Entering into a commercial lease is a significant time commitment for any business. However, as circumstances always change, there may come the point when a lessee needs to break a lease. This article discusses how a tenant can break their lease and exit the agreement early.

Break a Lease through the Agreement

The lease agreement itself might contain certain clauses that allow a tenant to break their lease. These include an:

  • Early Termination Clause;
  • Breach of Agreement Clause;
  • Mutual Consent Clause; or
  • Lease term expiry clause.

Early Termination Clause

This provision permits termination of a lease before its expiry date. Lessees must be aware that not all commercial lease agreements will include this kind of clause. The clause will specify the situations or circumstances that may warrant termination of the lease. A lessee should closely read their agreement to ascertain if it contains this kind of clause and, if so, whether it applies to their particular situation.

Breach of Agreement Clause

This provision allows both the lessee and lessor to terminate a lease if the other party breaches a material clause of the agreement. Depending on a lessee’s circumstances, it may provide a means of breaking the lease.

Also, if the commercial lease in question is a retail lease covered by relevant state or territory legislation, the legislation itself may also permit a lessee to terminate a lease in some instances. For example, the Retail Leases Act 1994 (NSW) allows tenants to terminate their retail lease within six months of entering into it if the lessor failed to provide the appropriate disclosure statement at least seven days before the parties executed the agreement. A tenant might also be able to terminate a lease in certain circumstances if the statement was incomplete or false and misleading.

Mutual Consent Clause

This provision allows a lessee and lessor to agree formally to end the lease. These clauses typically only apply when a tenant is in the initial term of their lease or the term of the option. If this is applicable, a lessee can speak with their lessor to ascertain if this would be a possibility. A lessor always has the legal right to refuse the request.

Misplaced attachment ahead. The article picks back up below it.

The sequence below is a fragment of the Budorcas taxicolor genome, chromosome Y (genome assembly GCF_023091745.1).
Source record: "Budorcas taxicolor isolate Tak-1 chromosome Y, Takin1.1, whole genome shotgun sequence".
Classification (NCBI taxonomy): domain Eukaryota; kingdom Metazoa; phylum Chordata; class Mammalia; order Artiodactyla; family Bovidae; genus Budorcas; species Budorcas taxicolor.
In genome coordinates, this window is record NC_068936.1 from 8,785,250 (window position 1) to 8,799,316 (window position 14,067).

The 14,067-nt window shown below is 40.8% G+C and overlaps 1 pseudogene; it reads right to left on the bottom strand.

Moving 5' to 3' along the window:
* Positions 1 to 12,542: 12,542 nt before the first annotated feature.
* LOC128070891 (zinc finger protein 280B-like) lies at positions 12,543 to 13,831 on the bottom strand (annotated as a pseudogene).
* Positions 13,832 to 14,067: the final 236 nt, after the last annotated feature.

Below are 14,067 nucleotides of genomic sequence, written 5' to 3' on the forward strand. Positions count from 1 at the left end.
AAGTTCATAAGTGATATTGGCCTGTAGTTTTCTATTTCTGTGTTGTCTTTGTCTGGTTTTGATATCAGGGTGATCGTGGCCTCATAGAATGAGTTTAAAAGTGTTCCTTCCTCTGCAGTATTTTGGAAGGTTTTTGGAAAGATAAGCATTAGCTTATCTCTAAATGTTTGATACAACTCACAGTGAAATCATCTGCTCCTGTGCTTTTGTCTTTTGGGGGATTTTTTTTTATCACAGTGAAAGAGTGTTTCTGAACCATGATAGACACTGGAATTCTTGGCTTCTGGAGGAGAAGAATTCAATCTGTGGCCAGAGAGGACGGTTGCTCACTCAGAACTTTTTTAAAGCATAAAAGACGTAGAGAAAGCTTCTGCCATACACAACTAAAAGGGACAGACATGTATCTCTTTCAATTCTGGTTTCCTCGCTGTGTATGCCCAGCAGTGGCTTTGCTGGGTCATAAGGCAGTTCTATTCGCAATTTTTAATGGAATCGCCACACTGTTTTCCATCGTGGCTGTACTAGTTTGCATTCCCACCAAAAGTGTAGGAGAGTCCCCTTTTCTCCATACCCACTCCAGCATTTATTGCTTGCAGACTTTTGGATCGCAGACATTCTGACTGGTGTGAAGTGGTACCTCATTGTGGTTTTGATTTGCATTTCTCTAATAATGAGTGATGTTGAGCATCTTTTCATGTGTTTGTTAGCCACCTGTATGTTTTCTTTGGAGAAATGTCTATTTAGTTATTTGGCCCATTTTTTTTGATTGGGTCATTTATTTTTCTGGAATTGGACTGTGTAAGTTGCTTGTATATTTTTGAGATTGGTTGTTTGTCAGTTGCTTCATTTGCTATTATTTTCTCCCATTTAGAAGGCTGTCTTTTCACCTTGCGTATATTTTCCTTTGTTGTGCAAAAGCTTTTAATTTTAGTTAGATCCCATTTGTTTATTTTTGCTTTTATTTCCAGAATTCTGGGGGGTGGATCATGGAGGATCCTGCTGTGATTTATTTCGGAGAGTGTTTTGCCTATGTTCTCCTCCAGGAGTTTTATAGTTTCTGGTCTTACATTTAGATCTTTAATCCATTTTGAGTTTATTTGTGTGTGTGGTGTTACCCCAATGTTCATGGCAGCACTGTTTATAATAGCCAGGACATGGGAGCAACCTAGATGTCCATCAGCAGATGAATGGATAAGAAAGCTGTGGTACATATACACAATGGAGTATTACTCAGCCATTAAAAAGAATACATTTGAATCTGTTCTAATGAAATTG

Lease Term Expiry Clause

If a lessee’s original fixed lease term has ended and they rent on a monthly basis, they can formally notify their landlord of their intention to end the lease. The agreement will specify the correct notification procedure for lessees. For example, how and when they must give notice.

Assignment and Subletting

If a lessee is looking to terminate a lease, they could also consider assigning their commercial lease or subletting.

If a tenant assigns their lease, they transfer their rights and obligations under the agreement to another party. Most commercial leases include a provision that allows a landlord the right to refuse a lessee permission to assign their lease. However, a landlord cannot just refuse to permit assignment at all. They can only refuse permission in certain situations. For example, in NSW if a lease is a retail lease, a lessor can refuse permission to a lessee to assign the lease if the use of the shop will change, or the proposed assignee has inferior retail skills or financial resources than the assignor (existing tenant).

Conversely, when a lessee sublets they form another lease with a third party. The lessee’s original lease then becomes the head lease. As with assignment, a commercial lease is likely to include a provision that provides rules and restrictions for subletting. It is essential that a lessee understands that even though they sublet, and their sublessee pays them rent and outgoings which they forward on to the lessor, at law the lease remains in their name. The implication of this is that if the property sustains damage or there is rent outstanding, the lessee is responsible.

Key Takeaways

A lease is a binding agreement. If a lessee just abandons their obligations under it, they are liable to pay damages for outstanding rent or rent until the lessor locates a new tenant. They are also likely to be required to pay for any costs associated with advertising the property and finding a new lessee. LegalVision has provided many businesses with tailored online legal advice. It would be our pleasure to assist you. Call LegalVision today on 1300 544 755 or fill in the form below.

Carole Hemingway

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